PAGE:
March 5, 2021

Mets’ Deal With Einhorn Is Off

The move by the Mets immediately raised questions as to what they would now do to seek an influx of cash to address their continuing financial problems. One person directly involved in the talks between the Mets and Einhorn said the team would try to recruit investors willing to buy stakes in the team for perhaps $20 million apiece.

Doing so might create a roomful of partners for the Mets’ owners — Fred Wilpon and Saul Katz — and would be time-consuming to carry out, but none of those individuals, with their relatively tiny stakes in the team, would have a potential pathway to majority ownership, as Einhorn clearly sought.

In announcing that negotiations had ended without a deal, the Mets said that they had decided “to explore other options,” that they had additional capital “to cover all 2011 losses” and that they were under no deadline to arrange new deals with other investors to provide more money for the team.

Meanwhile, in a conference call shortly after the Mets’ statement was issued, Einhorn said that the Mets sought changes to their agreement late last week, setting the stage for the breakdown in talks.

“I received a new round of comments on our definitive agreement,” he said. “I was very surprised to see that many of the provisions of the deal, that were in place since May, had been changed.”

He added: “A week ago I thought this deal was in great shape and would be done very soon.” But he said that the conversations held with the Mets’ owners after receiving the comments were “troubling.”

In particular, he cited his disappointment at the Mets’ opposition to a provision that would have given him preapproval to be the majority owner of the team at some point in the future. He said that Commissioner Bud Selig “assured us there would be no problem” with such a provision and that after the Mets agreed to it, they then lobbied against it.

The original agreement with the Mets provided Einhorn with an option that he could trigger in five years to gain majority control of the team. The Mets could block that option, but to do so they would have had to return his $200 million. If they did, Einhorn would have remained a minority partner.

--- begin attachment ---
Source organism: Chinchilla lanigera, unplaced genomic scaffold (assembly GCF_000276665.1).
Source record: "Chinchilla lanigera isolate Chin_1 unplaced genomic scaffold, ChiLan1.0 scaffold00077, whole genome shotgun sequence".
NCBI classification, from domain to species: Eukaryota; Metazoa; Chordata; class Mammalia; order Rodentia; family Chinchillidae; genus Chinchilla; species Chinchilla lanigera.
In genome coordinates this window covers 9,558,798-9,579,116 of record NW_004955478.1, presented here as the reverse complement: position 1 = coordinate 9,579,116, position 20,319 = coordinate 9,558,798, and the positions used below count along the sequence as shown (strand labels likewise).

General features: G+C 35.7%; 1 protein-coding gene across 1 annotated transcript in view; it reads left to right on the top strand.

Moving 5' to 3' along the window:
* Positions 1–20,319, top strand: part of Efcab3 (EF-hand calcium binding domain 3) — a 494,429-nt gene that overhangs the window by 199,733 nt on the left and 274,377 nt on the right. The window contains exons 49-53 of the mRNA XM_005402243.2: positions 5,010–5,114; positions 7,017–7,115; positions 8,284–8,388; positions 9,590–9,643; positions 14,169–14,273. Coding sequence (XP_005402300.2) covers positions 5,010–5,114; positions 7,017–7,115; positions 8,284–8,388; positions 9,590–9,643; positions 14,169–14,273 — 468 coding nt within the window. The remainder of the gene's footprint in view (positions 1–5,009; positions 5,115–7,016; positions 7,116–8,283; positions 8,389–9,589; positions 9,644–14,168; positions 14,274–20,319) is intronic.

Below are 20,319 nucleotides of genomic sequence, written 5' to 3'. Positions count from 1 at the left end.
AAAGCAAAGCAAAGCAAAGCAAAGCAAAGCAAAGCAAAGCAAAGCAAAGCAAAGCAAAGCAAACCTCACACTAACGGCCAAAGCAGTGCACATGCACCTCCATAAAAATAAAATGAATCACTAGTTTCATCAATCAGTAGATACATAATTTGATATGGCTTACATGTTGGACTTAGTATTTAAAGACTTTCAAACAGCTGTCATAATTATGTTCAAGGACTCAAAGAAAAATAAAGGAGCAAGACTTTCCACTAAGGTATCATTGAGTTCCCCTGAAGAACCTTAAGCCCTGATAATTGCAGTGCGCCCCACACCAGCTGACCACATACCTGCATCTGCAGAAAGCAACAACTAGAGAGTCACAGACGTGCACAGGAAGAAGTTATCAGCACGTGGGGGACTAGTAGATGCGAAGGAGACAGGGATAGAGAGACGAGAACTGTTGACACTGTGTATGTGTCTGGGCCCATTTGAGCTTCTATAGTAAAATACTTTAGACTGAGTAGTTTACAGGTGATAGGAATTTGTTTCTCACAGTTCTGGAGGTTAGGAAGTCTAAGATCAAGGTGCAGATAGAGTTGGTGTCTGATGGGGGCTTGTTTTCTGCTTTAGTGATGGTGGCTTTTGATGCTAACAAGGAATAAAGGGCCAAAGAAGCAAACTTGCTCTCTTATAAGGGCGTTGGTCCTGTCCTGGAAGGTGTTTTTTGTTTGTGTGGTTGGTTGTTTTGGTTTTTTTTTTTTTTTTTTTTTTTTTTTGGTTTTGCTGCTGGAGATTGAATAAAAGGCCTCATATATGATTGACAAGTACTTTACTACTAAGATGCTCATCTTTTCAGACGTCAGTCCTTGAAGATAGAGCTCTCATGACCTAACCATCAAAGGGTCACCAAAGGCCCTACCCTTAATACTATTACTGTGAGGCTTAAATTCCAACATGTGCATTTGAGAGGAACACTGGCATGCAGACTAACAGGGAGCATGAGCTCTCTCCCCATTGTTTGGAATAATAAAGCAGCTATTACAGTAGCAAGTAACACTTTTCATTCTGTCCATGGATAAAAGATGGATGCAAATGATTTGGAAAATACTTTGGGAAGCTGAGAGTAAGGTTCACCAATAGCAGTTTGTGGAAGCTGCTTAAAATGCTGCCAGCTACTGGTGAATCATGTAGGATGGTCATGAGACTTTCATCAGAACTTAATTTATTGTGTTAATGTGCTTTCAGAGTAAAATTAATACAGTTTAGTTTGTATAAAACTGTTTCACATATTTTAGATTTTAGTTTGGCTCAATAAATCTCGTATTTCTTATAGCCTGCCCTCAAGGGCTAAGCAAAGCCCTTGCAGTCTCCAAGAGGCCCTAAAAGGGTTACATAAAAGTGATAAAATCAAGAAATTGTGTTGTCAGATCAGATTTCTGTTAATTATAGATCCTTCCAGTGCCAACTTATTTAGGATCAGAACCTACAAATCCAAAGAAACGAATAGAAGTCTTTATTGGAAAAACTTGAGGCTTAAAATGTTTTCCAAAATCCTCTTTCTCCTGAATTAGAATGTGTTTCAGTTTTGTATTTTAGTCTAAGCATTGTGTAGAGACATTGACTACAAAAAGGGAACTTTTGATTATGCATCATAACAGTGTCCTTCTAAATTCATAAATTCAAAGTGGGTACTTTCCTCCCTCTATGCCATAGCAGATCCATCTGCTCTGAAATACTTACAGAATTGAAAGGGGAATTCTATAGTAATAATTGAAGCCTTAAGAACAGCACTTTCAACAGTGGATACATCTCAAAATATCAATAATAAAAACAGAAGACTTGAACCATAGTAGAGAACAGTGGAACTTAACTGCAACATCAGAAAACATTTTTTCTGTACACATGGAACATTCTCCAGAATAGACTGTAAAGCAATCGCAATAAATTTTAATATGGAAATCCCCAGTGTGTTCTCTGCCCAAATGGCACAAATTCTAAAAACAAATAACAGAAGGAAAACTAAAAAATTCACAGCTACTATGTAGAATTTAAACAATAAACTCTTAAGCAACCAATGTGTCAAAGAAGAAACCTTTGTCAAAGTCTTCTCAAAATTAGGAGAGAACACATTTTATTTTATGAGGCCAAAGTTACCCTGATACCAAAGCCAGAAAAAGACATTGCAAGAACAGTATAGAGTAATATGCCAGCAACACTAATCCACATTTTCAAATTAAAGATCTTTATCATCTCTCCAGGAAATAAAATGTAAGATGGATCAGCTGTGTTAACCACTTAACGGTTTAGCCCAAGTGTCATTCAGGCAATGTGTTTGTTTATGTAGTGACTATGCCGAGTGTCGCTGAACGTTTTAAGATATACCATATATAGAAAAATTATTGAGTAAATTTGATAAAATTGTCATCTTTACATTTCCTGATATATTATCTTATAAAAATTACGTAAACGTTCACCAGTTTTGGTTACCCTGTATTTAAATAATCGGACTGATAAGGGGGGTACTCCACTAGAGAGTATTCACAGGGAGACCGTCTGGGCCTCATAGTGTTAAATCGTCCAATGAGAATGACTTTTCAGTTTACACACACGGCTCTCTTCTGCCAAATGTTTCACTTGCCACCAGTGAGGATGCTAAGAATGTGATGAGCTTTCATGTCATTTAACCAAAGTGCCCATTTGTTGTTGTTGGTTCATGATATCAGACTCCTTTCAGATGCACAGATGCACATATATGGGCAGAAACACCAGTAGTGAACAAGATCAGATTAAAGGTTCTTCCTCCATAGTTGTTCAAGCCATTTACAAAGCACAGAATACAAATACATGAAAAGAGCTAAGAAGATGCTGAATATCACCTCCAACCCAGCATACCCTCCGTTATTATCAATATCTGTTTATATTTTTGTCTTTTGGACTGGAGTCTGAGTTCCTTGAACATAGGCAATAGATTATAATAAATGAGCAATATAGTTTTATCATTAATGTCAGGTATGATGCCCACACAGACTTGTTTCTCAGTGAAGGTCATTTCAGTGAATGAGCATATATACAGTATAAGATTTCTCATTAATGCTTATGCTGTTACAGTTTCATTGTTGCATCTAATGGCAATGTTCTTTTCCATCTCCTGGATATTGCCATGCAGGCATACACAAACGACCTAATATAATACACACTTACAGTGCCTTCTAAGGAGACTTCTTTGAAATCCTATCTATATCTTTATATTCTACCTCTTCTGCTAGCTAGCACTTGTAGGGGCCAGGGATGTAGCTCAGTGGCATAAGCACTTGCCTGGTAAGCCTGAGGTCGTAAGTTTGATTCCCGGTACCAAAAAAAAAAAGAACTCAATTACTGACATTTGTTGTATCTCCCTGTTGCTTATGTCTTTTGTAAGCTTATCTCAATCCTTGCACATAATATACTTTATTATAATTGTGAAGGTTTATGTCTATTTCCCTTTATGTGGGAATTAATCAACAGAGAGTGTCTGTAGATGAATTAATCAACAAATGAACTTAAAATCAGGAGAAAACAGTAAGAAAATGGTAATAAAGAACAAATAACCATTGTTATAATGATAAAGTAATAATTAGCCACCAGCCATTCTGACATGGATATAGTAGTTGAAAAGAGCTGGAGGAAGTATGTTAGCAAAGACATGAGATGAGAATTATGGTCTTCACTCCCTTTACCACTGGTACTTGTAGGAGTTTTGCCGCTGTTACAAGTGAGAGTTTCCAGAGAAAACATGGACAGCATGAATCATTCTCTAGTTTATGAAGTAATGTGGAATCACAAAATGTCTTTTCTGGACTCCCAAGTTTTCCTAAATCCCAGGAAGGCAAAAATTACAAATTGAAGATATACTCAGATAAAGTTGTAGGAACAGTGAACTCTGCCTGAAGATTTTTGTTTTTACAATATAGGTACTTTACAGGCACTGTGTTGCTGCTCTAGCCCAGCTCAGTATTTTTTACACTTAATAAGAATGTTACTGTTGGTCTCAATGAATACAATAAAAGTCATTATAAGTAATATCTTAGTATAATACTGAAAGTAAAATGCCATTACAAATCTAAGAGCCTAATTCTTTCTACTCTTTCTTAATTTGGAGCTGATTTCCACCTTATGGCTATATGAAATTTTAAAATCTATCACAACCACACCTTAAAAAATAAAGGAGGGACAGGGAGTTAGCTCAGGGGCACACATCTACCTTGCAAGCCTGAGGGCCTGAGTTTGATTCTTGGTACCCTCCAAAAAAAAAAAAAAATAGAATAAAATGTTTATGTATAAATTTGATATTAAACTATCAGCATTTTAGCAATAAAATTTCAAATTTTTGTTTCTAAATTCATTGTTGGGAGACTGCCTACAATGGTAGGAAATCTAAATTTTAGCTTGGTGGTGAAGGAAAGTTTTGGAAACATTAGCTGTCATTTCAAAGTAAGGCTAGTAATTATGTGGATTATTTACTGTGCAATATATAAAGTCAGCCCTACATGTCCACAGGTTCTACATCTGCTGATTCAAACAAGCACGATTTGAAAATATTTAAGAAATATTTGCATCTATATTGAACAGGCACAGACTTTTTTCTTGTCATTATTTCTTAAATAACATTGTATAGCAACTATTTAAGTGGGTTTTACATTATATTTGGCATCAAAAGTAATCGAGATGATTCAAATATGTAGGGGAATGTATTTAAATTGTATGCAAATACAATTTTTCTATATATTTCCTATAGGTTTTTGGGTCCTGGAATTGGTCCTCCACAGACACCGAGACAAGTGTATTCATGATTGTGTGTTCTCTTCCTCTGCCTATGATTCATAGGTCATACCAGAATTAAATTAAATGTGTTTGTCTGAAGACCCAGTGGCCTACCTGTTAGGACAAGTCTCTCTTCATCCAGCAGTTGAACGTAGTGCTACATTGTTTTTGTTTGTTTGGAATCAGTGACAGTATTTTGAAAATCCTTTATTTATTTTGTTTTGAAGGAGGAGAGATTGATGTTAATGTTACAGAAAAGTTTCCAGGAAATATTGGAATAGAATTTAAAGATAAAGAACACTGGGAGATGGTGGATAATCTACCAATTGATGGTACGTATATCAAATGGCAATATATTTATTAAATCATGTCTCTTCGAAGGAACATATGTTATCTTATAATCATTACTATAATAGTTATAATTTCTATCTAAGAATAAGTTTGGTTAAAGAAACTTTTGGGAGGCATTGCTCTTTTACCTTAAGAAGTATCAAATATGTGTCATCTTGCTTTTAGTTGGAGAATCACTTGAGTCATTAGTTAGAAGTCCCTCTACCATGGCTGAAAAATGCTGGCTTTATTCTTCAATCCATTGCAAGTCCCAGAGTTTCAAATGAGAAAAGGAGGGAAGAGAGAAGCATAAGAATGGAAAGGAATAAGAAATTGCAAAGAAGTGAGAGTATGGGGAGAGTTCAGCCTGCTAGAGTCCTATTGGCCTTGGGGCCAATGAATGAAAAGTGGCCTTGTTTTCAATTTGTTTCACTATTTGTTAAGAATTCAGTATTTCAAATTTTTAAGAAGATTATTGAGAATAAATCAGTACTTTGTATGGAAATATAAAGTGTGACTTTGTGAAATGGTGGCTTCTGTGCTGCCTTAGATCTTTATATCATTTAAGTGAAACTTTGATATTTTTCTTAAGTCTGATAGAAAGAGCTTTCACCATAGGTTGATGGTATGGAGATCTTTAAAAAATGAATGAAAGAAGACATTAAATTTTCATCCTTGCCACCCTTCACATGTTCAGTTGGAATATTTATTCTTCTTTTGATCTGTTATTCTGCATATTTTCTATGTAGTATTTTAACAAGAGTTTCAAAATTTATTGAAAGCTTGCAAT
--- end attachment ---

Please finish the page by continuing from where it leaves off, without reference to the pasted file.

The Mets announced their pending deal with Einhorn in late May, four months after disclosing their need to raise money. They have encountered significant financial difficulties, in part because of their investments in the Ponzi fraud run by Bernard L. Madoff, and in part because of the team’s sagging performance and declining attendance at Citi Field, which opened in 2009.

Of the $200 million that Einhorn would have invested, $100 million was to go into team operations, $75 million was to pay bank debt, and $25 million was to repay a loan made in November by Major League Baseball, which was due in June.

Adding to the financial pressures is the fact that Wilpon and Katz are embroiled in a costly legal battle over a $1 billion lawsuit filed against them by Irving H. Picard, the trustee for the victims of Madoff’s scheme.

In seeking to attract people willing to purchase what amounts to a vanity share in the Mets, the owners will be pursuing an option that was previously available to them. The Mets’ investment banker, Allen Company, was contacted by a number of small investors when they were conducting a search for a minority partner that eventually settled on Einhorn.

As for Einhorn, he had been a periodically visible presence at Citi Field over the last few months — with his family in a luxury suite, or standing with Wilpon on the field during batting practice. He was even at the ballpark Tuesday to watch the Mets play the Florida Marlins, the same day that the exclusive negotiating period with the Mets ended. And now, quite suddenly, he is out of the picture.

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